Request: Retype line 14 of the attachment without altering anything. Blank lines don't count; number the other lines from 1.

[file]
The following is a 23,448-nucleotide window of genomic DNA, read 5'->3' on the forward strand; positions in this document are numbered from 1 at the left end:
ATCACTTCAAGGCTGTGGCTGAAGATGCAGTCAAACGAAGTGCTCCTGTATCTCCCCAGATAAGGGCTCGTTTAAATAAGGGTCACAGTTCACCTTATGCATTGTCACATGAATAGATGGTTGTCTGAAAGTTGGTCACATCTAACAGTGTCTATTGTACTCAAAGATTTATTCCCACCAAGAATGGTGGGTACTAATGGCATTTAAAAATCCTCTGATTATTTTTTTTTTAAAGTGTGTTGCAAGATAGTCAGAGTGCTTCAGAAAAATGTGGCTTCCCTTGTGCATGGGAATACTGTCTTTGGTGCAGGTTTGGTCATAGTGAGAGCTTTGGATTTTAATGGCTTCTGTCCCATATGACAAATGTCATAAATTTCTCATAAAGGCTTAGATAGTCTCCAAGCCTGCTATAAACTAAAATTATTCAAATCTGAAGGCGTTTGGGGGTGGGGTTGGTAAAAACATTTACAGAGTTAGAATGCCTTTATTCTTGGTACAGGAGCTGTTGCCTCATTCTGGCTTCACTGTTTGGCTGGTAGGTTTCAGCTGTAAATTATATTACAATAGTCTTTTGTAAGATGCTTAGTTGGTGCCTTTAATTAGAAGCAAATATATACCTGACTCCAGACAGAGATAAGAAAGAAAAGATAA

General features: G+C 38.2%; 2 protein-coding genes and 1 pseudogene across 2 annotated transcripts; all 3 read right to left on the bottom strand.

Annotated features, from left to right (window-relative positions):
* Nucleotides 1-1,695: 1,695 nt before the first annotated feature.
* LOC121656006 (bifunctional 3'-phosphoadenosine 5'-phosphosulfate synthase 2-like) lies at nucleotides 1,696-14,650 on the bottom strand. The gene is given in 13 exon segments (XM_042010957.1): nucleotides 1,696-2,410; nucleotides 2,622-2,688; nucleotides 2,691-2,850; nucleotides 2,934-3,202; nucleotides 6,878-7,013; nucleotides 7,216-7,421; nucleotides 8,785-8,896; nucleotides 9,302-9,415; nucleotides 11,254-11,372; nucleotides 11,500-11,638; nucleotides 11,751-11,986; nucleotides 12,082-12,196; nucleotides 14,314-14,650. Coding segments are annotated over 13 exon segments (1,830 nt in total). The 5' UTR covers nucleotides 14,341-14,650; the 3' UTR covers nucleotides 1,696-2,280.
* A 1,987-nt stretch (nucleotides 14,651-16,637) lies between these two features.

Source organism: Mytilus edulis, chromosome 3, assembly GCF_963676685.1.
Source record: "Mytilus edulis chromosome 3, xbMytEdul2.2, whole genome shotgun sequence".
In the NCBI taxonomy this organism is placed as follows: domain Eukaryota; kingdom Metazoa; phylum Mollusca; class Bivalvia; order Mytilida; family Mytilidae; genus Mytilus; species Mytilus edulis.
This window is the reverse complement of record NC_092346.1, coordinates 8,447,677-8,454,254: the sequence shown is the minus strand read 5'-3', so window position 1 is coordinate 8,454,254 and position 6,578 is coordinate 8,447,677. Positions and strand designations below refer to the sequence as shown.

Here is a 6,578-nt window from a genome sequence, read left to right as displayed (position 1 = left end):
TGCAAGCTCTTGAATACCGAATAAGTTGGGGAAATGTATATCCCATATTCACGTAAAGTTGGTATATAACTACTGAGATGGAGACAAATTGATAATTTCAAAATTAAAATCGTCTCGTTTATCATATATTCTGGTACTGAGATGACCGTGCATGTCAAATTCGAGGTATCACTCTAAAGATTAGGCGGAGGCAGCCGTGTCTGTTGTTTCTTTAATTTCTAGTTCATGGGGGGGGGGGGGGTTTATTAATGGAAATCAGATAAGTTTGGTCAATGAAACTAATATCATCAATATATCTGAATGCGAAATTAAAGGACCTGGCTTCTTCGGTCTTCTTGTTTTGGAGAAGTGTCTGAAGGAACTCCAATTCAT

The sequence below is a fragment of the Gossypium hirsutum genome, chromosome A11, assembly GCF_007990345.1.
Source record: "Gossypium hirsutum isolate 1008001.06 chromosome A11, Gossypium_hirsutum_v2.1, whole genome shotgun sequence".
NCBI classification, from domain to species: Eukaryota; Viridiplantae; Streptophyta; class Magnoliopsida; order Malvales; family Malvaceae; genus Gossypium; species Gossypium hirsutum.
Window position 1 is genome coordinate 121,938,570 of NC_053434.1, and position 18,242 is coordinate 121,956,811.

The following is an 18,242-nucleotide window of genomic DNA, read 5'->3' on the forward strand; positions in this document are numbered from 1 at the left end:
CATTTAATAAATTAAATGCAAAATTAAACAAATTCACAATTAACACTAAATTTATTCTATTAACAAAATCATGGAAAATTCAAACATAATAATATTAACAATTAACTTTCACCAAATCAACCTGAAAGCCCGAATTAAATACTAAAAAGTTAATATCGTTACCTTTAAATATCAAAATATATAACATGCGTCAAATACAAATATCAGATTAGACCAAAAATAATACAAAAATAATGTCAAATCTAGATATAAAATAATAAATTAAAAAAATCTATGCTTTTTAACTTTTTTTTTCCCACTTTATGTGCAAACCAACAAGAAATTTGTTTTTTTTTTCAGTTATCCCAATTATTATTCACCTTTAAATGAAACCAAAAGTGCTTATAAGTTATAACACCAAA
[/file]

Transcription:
The sequence below is a fragment of the Gossypium hirsutum genome, chromosome A11, assembly GCF_007990345.1.